Date of Award

Summer 8-20-2021

Level of Access Assigned by Author

Open-Access Thesis

Degree Name

Master of Science (MS)


Food Science and Human Nutrition


Jennifer J. Perry

Second Committee Member

Denise I. Skonberg

Third Committee Member

L. Brian Perkins


The European green crab, Carcinus maenas, is an aggressive invasive species of green crab that has had severe ecological and economic effects to the North American East Coast since the early 1800s. The green crab has disrupted entire ecosystems, particularly in the Gulf of Maine, due to its eating and uprooting of eel grass. The disruption of this plant reduces coastal habitats for bivalves and other coastal marine life. The green crabs have also been found to prey on juvenile lobsters and bivalve mollusks, disrupting both the ecosystem in the Gulf of Maine and the seafood economy dependent on lobsters and soft-shell clams. With the changing climate and consistent increases in the ocean temperature, the number of crabs killed by the cold, winter temperatures has been steadily decreasing. The establishment of a green crab fishery for the sale of soft-shell crabs has been identified as a method to control the growing population since the crabs are too small for hard-shell culinary use. However, most crabs fished cannot be sold as soft-shell, creating a large amount of biomass. The biomass can currently only be sold to lowvalorization waste streams such as compost, bait, or animal feed. In order to sustain green crab fisheries, a high-value waste stream valorization needs to be established. Fish sauce is a clear, brown, fish-flavored condiment that is traditionally spontaneously fermented from under-utilized fish species and salt. Fish sauce originated in Asia, but has been fermented in many places throughout the world including Rome, South America, and Africa with slight variations to the formulation depending on location and starting material. Since this fermentation is spontaneous it relies on the proteolytic activity of endogenous enzymes and proteolytic bacteria to break down proteins into amino acids. One of the most common fish species used for the fermentation of fish sauce is the anchovy, which has a protein content of about 20%. Green crabs have a protein content of about 17%, indicating that green crabs could be used instead of anchovies to produce a similar condiment. The data from this work showed that when fermented at a temperature of 24°C at a salt content of 20-30%, a green crab fermented condiment can be produced that is chemically comparable to commercially available fish sauce products. Fermentation temperatures of 30°C, 37°C, and 50°C were investigated to provide guidance for temperature control. A temperature of 30-37°C with a salt content of 20% and a 90 day fermentation time was suggested based on this data, but a temperature of 24°C or 50°C will still produce a viable product. The most abundant families of bacteria throughout the course of the fermentation, regardless of fermentation temperature or time, were Rhodobacteracea, Saprospiraceae, and Hyphomonadaceae, all of which contain salt-tolerant proteolytic genera isolated from marine sources. The creation of a viable fermented crab sauce product creates a high-value waste stream for green crab fishers, thus opening the doors to start economical large-scale fishing of green crabs on the North American East Coast.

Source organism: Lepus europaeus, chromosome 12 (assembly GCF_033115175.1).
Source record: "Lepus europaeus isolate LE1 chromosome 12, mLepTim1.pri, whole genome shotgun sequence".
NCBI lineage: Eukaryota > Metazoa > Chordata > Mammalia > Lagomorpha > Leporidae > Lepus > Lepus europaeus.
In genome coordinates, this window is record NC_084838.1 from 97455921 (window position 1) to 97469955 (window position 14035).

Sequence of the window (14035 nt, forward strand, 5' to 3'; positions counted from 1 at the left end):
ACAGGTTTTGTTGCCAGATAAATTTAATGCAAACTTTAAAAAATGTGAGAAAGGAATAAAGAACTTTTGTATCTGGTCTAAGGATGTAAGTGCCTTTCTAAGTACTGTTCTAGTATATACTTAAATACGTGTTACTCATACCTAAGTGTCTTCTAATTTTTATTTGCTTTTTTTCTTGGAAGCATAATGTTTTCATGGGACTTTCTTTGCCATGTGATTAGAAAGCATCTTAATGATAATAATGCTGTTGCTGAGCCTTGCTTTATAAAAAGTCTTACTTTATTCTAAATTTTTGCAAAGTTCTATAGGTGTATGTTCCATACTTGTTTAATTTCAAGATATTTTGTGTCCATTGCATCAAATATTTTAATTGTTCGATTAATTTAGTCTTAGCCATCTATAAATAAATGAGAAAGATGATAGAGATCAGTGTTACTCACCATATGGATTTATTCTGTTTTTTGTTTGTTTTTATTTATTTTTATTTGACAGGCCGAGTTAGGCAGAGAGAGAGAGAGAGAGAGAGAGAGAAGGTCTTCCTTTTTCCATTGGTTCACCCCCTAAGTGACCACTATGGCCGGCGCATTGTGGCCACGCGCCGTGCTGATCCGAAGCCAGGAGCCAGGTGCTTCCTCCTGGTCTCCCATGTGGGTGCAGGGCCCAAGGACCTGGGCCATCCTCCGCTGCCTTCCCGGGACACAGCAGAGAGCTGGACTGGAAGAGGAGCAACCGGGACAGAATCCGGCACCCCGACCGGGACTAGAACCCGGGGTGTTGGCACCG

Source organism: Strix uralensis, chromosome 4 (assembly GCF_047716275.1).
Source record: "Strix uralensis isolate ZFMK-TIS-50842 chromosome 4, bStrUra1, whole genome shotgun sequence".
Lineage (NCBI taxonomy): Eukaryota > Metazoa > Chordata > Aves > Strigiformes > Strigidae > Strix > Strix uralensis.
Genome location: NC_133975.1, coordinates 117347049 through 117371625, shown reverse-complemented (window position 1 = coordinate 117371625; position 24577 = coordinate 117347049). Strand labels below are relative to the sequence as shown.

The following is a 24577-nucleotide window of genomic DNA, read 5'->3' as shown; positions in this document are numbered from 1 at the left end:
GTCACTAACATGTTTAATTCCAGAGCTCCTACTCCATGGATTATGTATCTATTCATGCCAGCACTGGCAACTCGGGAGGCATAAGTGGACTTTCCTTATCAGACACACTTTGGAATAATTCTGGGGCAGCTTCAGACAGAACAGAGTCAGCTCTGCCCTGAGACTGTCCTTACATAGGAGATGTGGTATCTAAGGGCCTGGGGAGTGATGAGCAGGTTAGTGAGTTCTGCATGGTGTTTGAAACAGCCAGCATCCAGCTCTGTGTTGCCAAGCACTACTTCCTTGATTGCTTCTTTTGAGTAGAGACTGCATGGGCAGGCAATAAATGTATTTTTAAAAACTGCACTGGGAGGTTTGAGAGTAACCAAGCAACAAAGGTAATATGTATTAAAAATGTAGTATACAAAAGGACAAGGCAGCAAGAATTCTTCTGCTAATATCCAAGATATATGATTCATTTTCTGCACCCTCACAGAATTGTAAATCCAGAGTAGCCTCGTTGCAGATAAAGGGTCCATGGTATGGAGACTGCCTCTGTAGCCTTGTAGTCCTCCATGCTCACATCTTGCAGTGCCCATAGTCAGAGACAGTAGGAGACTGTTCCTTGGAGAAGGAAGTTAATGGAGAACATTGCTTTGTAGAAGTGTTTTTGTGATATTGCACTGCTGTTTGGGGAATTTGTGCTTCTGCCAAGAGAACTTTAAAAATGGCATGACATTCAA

Included in

Nutrition Commons